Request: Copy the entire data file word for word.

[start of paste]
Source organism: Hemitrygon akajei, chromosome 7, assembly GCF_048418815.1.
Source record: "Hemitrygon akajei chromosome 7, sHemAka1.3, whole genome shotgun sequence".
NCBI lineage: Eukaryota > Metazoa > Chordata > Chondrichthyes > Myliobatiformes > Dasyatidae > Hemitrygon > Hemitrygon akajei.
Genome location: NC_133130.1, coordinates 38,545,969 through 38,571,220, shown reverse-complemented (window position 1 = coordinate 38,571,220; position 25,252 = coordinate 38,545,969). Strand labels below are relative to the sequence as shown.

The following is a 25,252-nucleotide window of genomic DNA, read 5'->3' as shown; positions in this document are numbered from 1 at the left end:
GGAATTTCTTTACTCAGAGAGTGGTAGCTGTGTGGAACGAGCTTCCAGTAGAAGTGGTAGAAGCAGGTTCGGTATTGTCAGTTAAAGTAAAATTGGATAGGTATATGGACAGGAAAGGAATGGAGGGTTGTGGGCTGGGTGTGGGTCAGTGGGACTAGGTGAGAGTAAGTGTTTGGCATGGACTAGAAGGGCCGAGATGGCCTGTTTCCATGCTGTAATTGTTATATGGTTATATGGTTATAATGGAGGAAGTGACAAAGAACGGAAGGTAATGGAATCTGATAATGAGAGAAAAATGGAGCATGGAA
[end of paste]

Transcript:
Source organism: Hemitrygon akajei, chromosome 7, assembly GCF_048418815.1.
Source record: "Hemitrygon akajei chromosome 7, sHemAka1.3, whole genome shotgun sequence".
NCBI lineage: Eukaryota > Metazoa > Chordata > Chondrichthyes > Myliobatiformes > Dasyatidae > Hemitrygon > Hemitrygon akajei.
Genome location: NC_133130.1, coordinates 38,545,969 through 38,571,220, shown reverse-complemented (window position 1 = coordinate 38,571,220; position 25,252 = coordinate 38,545,969). Strand labels below are relative to the sequence as shown.

The following is a 25,252-nucleotide window of genomic DNA, read 5'->3' as shown; positions in this document are numbered from 1 at the left end:
GGAATTTCTTTACTCAGAGAGTGGTAGCTGTGTGGAACGAGCTTCCAGTAGAAGTGGTAGAAGCAGGTTCGGTATTGTCAGTTAAAGTAAAATTGGATAGGTATATGGACAGGAAAGGAATGGAGGGTTGTGGGCTGGGTGTGGGTCAGTGGGACTAGGTGAGAGTAAGTGTTTGGCATGGACTAGAAGGGCCGAGATGGCCTGTTTCCATGCTGTAATTGTTATATGGTTATATGGTTATAATGGAGGAAGTGACAAAGAACGGAAGGTAATGGAATCTGATAATGAGAGAAAAATGGAGCATGGAA